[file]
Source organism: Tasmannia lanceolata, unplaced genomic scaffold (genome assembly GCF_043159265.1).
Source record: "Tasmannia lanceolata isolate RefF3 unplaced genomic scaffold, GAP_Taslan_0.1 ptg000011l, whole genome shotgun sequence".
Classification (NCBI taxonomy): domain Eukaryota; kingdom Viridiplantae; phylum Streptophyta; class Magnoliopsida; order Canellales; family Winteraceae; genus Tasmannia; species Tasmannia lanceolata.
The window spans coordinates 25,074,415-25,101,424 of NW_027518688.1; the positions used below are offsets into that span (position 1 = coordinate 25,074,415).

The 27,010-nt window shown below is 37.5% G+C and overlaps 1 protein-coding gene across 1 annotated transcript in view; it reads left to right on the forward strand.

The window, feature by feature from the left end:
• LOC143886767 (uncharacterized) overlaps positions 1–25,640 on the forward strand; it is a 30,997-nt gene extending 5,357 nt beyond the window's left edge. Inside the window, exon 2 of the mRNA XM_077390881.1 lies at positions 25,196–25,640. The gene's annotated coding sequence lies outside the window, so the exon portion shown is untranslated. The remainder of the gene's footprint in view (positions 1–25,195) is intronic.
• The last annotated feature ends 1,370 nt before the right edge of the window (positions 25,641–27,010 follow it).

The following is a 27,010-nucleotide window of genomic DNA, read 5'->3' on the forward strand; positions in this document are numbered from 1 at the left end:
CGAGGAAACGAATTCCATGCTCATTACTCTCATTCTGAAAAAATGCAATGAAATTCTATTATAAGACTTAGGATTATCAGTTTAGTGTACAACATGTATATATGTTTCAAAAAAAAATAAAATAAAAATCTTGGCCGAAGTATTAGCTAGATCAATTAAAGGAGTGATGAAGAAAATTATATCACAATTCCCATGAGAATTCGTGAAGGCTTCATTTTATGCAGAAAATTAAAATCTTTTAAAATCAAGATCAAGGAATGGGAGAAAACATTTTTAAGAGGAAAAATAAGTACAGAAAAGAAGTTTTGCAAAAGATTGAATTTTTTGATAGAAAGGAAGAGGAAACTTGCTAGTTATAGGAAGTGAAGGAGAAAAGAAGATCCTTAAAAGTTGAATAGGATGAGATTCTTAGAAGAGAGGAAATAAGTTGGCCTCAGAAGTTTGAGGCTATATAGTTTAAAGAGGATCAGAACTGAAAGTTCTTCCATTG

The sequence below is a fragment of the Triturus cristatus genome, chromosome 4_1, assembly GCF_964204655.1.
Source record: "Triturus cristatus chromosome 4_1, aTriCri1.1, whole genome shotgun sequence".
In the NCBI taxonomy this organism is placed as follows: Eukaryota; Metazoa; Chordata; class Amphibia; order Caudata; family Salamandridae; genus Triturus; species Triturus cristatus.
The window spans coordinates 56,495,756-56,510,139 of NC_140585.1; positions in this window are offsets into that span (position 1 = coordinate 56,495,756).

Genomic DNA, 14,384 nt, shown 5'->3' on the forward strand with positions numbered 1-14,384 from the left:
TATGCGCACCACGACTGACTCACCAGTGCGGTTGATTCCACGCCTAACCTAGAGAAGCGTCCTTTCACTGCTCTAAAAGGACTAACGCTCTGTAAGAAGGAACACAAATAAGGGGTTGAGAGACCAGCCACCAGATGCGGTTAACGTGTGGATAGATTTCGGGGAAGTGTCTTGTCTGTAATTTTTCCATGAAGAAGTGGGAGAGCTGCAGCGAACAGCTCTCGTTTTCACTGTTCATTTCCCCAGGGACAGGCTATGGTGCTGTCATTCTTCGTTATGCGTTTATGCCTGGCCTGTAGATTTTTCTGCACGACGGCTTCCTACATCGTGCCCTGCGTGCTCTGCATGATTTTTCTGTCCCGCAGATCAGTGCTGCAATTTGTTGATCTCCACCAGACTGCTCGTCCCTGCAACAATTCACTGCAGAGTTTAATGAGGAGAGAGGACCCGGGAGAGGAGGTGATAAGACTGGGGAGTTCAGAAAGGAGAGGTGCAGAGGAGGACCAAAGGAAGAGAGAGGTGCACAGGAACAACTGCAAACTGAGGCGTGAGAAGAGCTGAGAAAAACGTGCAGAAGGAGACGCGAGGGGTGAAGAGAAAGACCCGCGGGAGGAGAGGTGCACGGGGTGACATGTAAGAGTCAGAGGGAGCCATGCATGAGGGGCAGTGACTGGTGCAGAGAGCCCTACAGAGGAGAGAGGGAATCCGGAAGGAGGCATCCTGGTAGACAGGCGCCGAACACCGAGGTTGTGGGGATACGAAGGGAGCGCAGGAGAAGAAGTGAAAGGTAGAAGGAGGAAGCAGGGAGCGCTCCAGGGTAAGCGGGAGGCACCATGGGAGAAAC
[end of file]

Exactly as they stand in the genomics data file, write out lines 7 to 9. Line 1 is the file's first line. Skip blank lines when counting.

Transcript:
• LOC143886767 (uncharacterized) overlaps positions 1–25,640 on the forward strand; it is a 30,997-nt gene extending 5,357 nt beyond the window's left edge. Inside the window, exon 2 of the mRNA XM_077390881.1 lies at positions 25,196–25,640. The gene's annotated coding sequence lies outside the window, so the exon portion shown is untranslated. The remainder of the gene's footprint in view (positions 1–25,195) is intronic.
• The last annotated feature ends 1,370 nt before the right edge of the window (positions 25,641–27,010 follow it).

The following is a 27,010-nucleotide window of genomic DNA, read 5'->3' on the forward strand; positions in this document are numbered from 1 at the left end: